The term shrimp is used to refer to some decapod crustaceans, although the exact animals covered can vary. Used broadly, it may cover any of the groups with elongated bodies and a primarily swimming mode of locomotion – most commonly Caridea and Dendrobranchiata. In some fields, however, the term is used more narrowly, and may be restricted to Caridea, to smaller species of either group, or to only the marine species.
Shockingly, industrial-grade gelatin is injected into shrimp, as well as sea cucumbers and sea horses, in China in order to make the products heavier and bigger and increase the profit obtained. These shrimps were detected in several Chinese cities and they may also be imported to the United States.
Shrimp, however, due to their small size, have generally been considered to be one of the safer kinds of seafood. But a recent article1 may make you think twice about eating shrimp, unless you know it’s wild-caught from a clean source.
A major part of the problem is farmed shrimp which, like farmed fish, tends to be far more contaminated than its wild-caught counterparts. Aquatic farms of all kinds also pose grave dangers to ecological systems. Another problem is lack of inspection and oversight of imported seafood.
A video report shows one supplier using 30 chemical pumps to inject each shrimp with a combination of the following:
CMC (Carboxymethyl cellulose)
CMC is used in food under the E number E466 as a viscosity modifier or thickener, and to stabilize emulsions in various products including ice cream. It is also a constituent of many non-food products, such astoothpaste, laxatives, diet pills, water-based paints, detergents, textile sizing, and various paper products.
Gelatin is a protein made from animal products.
Gelatin is used for weight loss and for treating osteoarthritis, rheumatoid arthritis, and brittle bones (osteoporosis). Some people also use it for strengthening bones, joints, and fingernails. Gelatin is also used for improving hair quality and to shorten recovery after exercise and sports-related injury.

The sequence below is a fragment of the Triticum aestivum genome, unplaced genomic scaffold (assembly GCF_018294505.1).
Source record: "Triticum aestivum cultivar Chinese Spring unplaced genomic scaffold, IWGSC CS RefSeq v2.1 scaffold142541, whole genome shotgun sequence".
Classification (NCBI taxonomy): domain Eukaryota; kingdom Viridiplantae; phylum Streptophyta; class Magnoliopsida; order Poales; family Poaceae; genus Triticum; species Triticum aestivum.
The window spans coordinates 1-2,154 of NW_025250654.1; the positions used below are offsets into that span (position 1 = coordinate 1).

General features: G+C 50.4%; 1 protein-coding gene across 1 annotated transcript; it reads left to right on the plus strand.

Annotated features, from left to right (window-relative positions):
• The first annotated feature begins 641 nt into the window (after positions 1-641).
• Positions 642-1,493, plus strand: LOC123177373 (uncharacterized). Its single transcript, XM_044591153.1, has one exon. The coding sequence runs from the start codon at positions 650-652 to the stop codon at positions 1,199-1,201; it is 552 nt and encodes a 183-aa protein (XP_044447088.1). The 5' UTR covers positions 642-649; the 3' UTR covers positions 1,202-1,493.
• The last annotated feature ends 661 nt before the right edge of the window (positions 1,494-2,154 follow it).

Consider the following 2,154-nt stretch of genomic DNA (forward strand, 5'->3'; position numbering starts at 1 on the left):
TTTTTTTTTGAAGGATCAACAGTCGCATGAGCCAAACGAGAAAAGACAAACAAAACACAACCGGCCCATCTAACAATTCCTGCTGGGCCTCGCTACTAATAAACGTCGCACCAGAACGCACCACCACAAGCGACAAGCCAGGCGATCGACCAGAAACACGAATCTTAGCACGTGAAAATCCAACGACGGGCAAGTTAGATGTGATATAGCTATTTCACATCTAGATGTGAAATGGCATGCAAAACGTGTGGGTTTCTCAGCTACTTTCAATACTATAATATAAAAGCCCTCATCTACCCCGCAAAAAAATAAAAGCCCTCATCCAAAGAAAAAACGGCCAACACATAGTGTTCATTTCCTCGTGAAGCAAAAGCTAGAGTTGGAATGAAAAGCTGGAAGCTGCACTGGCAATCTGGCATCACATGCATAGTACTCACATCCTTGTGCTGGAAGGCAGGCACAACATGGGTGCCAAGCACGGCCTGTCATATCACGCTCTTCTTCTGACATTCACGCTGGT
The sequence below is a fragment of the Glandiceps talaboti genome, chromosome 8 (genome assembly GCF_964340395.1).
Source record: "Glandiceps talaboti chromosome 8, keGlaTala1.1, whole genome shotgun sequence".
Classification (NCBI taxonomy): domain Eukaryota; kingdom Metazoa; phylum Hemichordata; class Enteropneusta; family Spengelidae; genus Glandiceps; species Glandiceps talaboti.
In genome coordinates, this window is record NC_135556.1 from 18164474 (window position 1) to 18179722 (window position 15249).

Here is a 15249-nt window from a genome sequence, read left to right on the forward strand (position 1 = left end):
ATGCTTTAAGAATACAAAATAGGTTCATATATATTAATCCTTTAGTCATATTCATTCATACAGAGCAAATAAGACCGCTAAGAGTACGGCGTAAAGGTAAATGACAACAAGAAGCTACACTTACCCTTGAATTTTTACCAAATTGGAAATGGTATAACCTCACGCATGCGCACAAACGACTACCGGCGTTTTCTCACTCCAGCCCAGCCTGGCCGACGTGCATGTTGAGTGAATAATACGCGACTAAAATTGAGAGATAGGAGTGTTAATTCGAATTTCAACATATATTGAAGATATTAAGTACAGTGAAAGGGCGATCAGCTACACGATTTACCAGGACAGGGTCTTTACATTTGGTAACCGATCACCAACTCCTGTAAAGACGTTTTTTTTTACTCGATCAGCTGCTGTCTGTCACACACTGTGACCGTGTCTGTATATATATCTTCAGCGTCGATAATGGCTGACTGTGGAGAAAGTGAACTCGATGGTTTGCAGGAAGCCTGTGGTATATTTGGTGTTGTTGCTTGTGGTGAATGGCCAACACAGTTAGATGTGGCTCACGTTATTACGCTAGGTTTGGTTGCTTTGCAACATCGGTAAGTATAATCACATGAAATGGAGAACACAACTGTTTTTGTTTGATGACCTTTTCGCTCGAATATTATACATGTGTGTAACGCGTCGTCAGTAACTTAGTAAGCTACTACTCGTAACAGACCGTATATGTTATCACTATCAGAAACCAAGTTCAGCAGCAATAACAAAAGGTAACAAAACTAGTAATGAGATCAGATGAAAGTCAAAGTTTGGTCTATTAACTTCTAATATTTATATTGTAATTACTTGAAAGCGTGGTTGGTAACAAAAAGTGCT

Glucose is stored as a polymer, in plants as starch and in animals as glycogen, for times when the
organism will need it.
Why is this done?
A recent Arizona State University study analyzed 27 samples of seafood, including shrimp, from 11 countries. Researchers found detectable amounts of five different antibiotics, including in wild shrimp. This is a critical finding, since the use of antibiotics in food production has contributed to a rise in antibiotic resistant bacteria, a major public health concern.
Bottom line: nutritionally speaking, shrimp is a bit of mixed bag, and Americans eat more shrimp than any other seafood item. If you’re one of them the best advice is to know the pros and cons, enjoy shrimp in moderation, and do your best to shop for, prepare, and order the healthiest options.
What is CMC?
CMC or Carboxymethylcellulose, is a “water-soluble anionic linear polymer” used as a food additive, as well as in pharmaceuticals and cosmetics.
Different types of CMC are available: purified (food grade), technical grade and industrial. The food grade is 99.5% or higher, and is called cellulose gum. The FDA labeled it GRAS (Generally Recognized as Safe), however no new studies have been done since 1970s to confirm that it is indeed harmless. What we currently know is that consuming large amounts of CMC can potentially lead to diarrhea and abdominal cramps.
Unfortunately, we do not know that the CMC Vietnam gets from China is food grade. Knowing that this whole scheme is to make money, it is quite likely that many vendors will order the cheapest CMC they can find; industrial grade is twice cheaper than food grade, and it is 50-90% pure. It contains large amounts of sodium chloride and sodium glycolate. Sodium chloride , also known as salt or halite, is an ionic compound with the chemical formula NaCl, representing a 1:1 ratio of sodium and chloride ions. Glycolic acid; chemical formula C₂H₄O₃, is the smallest α-hydroxy acid. This colorless, odorless, and hygroscopic crystalline solid is highly soluble in water. It is used in various skin-care products. Glycolic acid is found in some sugar-crops.